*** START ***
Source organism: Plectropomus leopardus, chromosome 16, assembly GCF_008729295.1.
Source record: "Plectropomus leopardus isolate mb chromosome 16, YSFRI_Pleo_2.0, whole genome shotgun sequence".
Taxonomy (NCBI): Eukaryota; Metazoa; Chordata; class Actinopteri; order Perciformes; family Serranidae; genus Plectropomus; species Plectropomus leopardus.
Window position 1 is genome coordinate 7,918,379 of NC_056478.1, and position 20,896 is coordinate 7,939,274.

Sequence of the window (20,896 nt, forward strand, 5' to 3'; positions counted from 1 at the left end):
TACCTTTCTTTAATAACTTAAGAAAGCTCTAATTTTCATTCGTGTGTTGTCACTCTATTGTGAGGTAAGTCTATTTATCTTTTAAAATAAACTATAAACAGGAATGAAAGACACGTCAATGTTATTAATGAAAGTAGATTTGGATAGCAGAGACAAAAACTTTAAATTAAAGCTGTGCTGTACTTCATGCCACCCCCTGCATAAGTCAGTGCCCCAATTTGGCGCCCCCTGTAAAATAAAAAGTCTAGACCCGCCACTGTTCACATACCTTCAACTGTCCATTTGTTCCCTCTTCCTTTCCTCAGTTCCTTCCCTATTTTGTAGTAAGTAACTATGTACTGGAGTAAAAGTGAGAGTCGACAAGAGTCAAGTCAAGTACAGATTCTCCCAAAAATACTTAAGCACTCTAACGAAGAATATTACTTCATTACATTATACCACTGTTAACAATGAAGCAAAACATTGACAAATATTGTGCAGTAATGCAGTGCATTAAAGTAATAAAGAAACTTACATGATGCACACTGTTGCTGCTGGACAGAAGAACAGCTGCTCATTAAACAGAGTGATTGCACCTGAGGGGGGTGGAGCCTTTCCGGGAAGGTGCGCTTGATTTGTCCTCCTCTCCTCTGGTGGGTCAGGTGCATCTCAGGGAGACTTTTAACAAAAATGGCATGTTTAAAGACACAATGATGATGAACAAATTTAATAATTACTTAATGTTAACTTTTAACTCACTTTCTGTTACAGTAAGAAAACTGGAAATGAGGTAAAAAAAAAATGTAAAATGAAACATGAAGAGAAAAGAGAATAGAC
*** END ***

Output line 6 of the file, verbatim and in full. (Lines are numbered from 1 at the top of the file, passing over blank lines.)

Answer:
TACCTTTCTTTAATAACTTAAGAAAGCTCTAATTTTCATTCGTGTGTTGTCACTCTATTGTGAGGTAAGTCTATTTATCTTTTAAAATAAACTATAAACAGGAATGAAAGACACGTCAATGTTATTAATGAAAGTAGATTTGGATAGCAGAGACAAAAACTTTAAATTAAAGCTGTGCTGTACTTCATGCCACCCCCTGCATAAGTCAGTGCCCCAATTTGGCGCCCCCTGTAAAATAAAAAGTCTAGACCCGCCACTGTTCACATACCTTCAACTGTCCATTTGTTCCCTCTTCCTTTCCTCAGTTCCTTCCCTATTTTGTAGTAAGTAACTATGTACTGGAGTAAAAGTGAGAGTCGACAAGAGTCAAGTCAAGTACAGATTCTCCCAAAAATACTTAAGCACTCTAACGAAGAATATTACTTCATTACATTATACCACTGTTAACAATGAAGCAAAACATTGACAAATATTGTGCAGTAATGCAGTGCATTAAAGTAATAAAGAAACTTACATGATGCACACTGTTGCTGCTGGACAGAAGAACAGCTGCTCATTAAACAGAGTGATTGCACCTGAGGGGGGTGGAGCCTTTCCGGGAAGGTGCGCTTGATTTGTCCTCCTCTCCTCTGGTGGGTCAGGTGCATCTCAGGGAGACTTTTAACAAAAATGGCATGTTTAAAGACACAATGATGATGAACAAATTTAATAATTACTTAATGTTAACTTTTAACTCACTTTCTGTTACAGTAAGAAAACTGGAAATGAGGTAAAAAAAAAATGTAAAATGAAACATGAAGAGAAAAGAGAATAGAC